Anyone seeking proof of the demographic “cliff” that the
mining sector is heading for could have found it at a
recent evening in Toronto where some 300 of the
industry’s movers and shakers gathered for Sandvik’s Annual
Oyster Night. Engineers and geologists in their 30s and 40s
were scarce in a sea of grey hair. Many attendees were in their
60s and 70s, kept on by companies desperate to retain access
to their skills and experience.
Ten years from now, many of those thronging the event
will be unavailable to the industry, which is driving an urgent
need to get the most from the shrinking pool of mining engineers
Back to the future?
For a possible answer to this future crisis, we need to
look back to the pre-computer era – the age of slide rules
and survey chains. Mining engineers of that time used their
training and experience to plan, provide leadership, train
junior staff and, in general, manage operations. Geologists
assessed information collected by others to understand ore
These professionals delegated work to skill-focused, lesscostly
specialists who carried out the daily work. It was a
good system and it got the best from the engineers’ and geologists’
Fast-forward to the current era, where computers are everywhere.
Mining engineers are now able to address the whole
operation of a mine, including day-to-day minutiae, such as
giving a development crew directions. Geologists can collect
the data, tabulate, apply confidence limits and draft cross-sections.
Who needs a staff when one or two people can do it all?
As a result, highly skilled engineers and geologists find
themselves logging cores, laying out haulage ramps and performing
tasks that could be done by technicians. While
today’s information systems are powerful, they have had the
effect of making these professions much more critical to the
industry. What happens if there are not enough of these professionals
Work with, not against, the workforce trends
It is better to use the best of historic practice, combined
with current workforce and technology trends, to build a
brighter future for the mining sector. Mining engineers and
geologists need to get back to “engineering” and “geology” as
these terms were defined 50 years ago. Let them use their
training and education to plan and lead operations and delegate
day-to-day tasks to technicians trained in more narrow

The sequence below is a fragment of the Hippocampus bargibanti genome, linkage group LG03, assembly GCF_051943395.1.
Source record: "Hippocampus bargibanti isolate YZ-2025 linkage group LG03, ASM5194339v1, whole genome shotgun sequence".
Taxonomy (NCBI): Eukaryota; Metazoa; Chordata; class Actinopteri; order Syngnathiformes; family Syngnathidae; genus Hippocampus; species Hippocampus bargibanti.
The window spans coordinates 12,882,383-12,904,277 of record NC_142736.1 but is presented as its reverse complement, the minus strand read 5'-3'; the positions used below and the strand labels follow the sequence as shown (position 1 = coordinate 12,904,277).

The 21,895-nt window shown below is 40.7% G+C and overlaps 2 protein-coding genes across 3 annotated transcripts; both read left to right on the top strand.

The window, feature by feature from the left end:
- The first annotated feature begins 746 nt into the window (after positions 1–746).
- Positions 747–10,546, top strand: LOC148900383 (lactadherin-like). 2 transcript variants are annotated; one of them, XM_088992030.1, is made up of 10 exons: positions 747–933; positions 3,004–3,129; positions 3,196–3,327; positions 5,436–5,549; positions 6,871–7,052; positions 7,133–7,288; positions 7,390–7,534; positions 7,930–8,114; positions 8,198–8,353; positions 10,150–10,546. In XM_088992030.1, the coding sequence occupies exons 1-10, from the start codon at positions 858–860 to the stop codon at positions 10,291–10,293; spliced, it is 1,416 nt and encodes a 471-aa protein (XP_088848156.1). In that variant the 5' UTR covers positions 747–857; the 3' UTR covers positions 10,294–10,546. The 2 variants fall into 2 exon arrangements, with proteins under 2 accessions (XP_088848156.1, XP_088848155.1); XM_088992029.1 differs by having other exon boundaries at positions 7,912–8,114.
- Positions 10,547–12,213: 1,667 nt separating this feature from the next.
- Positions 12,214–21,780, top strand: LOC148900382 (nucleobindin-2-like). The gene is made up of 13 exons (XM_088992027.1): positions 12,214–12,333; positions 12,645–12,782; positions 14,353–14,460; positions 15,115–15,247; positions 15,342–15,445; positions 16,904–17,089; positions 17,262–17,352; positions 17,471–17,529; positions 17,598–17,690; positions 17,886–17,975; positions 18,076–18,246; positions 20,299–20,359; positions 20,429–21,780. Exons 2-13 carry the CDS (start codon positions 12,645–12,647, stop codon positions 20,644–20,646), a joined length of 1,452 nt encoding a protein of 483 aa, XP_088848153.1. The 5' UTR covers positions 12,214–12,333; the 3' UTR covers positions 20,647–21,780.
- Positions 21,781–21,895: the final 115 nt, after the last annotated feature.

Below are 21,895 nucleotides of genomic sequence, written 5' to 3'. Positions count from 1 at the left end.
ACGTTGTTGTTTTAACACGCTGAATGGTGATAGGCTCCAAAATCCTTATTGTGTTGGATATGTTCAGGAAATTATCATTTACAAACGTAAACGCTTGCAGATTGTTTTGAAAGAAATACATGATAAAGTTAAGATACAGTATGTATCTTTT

sets of functions. This will open up mining companies’ abilities
to employ people with less formal education, but who
are bright and can learn specific tasks.
Use the power of information technology appropriately:
many of these technical workers could be based in an office
far away from the mine, which seems to be more to the liking
of some of the newer generation. This plan makes sense
because of several trends we see in society today:
- Many young people are foregoing post-secondary education,
reluctant to take on debts when there is so little certainty
in the job market.
- Studies on demographics indicate that there is a significant
“hole” in the current 30- and 40-year-old age range
of potential minerals industry professionals.
- Older blue collar workers, displaced from their industrial
jobs, are eager to retrain.
- Powerful networked computers allow large files to be
transferred easily and for teams to collaborate remotely.
- The emerging “gig economy,” in which independent
workers are engaged on a project-by-project basis, developing
skills in response to opportunities, moving from
one company to another with ease.
These trends make it possible to envisage the idea of a distributed
team of specialists, working under a mining engineer’s
or geologist’s supervision, to explore for and operate
mines. The result? More work opportunities for a broader
spectrum of people, some of whom may not have to relocate
to a mine site, and more people to help fill the oncoming
demographic hole. Best of all, they can get the greatest work
from their mining engineers and geologists.